04/14/2005: Bokonoism & Granfalloons
Michael Froomkin over at Discourse.net has posted this one: As Granfalloons Go, It's a Good One.
"Hereís todayís quiz question. Itís a doozy.
What do the following people and organizations have in common?
Jack M. Balkin
The Center for Individual Freedom
The First Amendment Project
A. Michael Froomkin
Gawker Media, Inc.
Happy Mutants, LLC
Kimberly A. Kralowec
Joshua Micah Marshall
The Media Bloggers Association
Reporters Without Borders
Glenn Harlan Reynolds
Silicon Valley Watcher
Hint: The above is the full list of persons and entities that have this particular thing in common."
Answer below the fold.
"All of us are the parties in an amicus brief (.pdf) written by Lauren Gelman and the Stanford Law School Center for Internet and Society in the Apple v. Does case. The issue is whether bloggers should be entitled to the same legal protections as professional print journalists under California law and the First Amendment.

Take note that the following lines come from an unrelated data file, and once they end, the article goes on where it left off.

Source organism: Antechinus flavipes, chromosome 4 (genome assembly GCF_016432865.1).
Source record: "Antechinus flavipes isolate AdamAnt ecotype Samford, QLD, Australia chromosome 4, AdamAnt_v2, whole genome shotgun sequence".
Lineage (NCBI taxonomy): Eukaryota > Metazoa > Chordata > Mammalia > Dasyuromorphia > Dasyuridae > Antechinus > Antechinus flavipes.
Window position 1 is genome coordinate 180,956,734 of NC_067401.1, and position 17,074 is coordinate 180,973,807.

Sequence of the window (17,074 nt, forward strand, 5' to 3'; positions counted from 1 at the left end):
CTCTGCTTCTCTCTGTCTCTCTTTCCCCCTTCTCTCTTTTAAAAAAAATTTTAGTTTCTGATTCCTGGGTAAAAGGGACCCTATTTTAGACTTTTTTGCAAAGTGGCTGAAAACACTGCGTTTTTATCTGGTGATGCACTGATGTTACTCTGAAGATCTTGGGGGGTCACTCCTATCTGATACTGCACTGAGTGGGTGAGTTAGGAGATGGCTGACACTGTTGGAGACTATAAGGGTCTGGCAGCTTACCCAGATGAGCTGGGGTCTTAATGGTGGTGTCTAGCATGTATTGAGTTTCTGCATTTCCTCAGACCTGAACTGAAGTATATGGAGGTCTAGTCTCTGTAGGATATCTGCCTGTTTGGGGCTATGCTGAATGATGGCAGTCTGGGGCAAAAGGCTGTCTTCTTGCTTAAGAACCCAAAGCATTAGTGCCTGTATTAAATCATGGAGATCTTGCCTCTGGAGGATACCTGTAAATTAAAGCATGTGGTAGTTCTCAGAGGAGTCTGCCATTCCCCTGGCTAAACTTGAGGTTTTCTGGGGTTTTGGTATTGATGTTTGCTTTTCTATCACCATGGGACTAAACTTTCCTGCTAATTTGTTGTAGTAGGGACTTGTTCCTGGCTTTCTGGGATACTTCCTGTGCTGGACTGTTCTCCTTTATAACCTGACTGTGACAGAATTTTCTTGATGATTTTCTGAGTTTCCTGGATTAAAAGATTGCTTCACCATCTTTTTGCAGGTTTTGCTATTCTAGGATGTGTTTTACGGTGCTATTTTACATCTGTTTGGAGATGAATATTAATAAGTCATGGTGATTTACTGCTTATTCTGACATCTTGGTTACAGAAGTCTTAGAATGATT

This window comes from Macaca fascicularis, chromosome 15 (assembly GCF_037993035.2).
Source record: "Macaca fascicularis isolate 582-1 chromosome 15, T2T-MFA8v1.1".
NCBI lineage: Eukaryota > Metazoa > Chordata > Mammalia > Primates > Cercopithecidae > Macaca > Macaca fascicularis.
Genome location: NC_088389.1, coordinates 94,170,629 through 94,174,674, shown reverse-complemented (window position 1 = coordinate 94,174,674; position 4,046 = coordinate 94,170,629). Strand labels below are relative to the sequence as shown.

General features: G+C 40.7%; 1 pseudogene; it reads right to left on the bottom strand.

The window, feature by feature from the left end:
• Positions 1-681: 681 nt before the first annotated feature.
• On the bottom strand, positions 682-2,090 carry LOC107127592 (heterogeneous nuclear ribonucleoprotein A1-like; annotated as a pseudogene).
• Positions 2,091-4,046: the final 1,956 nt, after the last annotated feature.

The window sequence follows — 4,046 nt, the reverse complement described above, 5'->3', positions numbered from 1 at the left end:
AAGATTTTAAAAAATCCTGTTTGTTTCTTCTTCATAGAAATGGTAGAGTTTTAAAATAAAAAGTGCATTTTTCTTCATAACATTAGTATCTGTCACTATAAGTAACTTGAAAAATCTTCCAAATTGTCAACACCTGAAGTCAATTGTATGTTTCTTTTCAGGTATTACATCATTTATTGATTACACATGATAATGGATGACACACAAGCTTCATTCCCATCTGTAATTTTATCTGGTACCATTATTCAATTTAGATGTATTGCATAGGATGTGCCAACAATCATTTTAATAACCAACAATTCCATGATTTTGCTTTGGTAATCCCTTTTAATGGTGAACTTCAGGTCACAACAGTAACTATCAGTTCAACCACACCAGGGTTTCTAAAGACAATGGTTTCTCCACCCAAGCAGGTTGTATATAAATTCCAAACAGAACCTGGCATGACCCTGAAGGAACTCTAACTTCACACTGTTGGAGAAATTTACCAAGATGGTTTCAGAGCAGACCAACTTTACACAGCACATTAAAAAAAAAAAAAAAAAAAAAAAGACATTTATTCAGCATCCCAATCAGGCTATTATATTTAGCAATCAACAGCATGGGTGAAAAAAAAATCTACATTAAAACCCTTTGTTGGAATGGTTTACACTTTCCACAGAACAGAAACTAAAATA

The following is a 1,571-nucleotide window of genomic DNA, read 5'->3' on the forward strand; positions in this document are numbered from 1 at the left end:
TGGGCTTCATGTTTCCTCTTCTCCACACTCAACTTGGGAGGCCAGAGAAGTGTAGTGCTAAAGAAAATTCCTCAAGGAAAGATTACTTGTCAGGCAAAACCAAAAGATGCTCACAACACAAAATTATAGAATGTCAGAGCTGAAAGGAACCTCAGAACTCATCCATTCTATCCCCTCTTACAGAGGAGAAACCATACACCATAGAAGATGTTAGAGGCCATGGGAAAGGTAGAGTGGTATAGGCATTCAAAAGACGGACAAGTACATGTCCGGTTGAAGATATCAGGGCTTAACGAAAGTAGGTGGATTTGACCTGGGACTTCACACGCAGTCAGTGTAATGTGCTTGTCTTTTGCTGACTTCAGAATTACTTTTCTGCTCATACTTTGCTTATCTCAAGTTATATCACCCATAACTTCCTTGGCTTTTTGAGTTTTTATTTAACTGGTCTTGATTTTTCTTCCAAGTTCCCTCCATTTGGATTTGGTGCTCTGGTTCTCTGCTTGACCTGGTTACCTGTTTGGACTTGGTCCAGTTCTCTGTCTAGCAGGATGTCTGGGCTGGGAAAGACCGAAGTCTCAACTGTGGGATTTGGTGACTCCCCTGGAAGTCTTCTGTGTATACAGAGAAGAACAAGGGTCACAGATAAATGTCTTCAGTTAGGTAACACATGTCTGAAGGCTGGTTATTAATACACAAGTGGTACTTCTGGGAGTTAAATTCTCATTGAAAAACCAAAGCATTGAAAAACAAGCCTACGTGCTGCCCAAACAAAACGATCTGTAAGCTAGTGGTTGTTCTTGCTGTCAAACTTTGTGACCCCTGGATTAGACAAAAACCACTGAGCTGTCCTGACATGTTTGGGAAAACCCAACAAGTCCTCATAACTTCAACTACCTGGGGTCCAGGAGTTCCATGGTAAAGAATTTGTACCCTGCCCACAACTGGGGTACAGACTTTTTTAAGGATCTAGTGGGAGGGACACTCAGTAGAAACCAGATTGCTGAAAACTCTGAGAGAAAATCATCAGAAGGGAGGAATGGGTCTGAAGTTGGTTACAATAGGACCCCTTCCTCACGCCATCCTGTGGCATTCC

Iíve signed a number of amicus briefs as a lawyer, but this is my first time as a client.
Granfalloon defined for the Vonnegut-impaired.:
If you wish to study a granfalloon, just remove the skin of a toy balloon. --Bokonon
A granfalloon, in the religion of Bokononism invented by Kurt Vonnegut in his 1963 novel Cat's Cradle, is defined as a "false karass". That is, it is a group of people who outwardly choose or claim to have a shared identity or purpose, but whose mutual association is actually meaningless in terms of fulfilling God's design. The most common granfalloons are associations and societies based on a shared but ultimately fabricated premise. As examples, Vonnegut cites: "the Communist Party, the Daughters of the American Revolution, the General Electric Company, the International Order of Odd Fellows -- and any nation, anytime, anywhere." A more general and often-cited quote defines a granfalloon as "a proud and meaningless association of human beings." Granfalloon was illustrated in the book as referring to Hoosiers, who are apparently Indianans, especially those who play basketball. In the same book, he introduced such terms as foma ("lies") and wampeter, all terms of Bokononism."
Karen on 04.14.05 @ 06:01 AM CST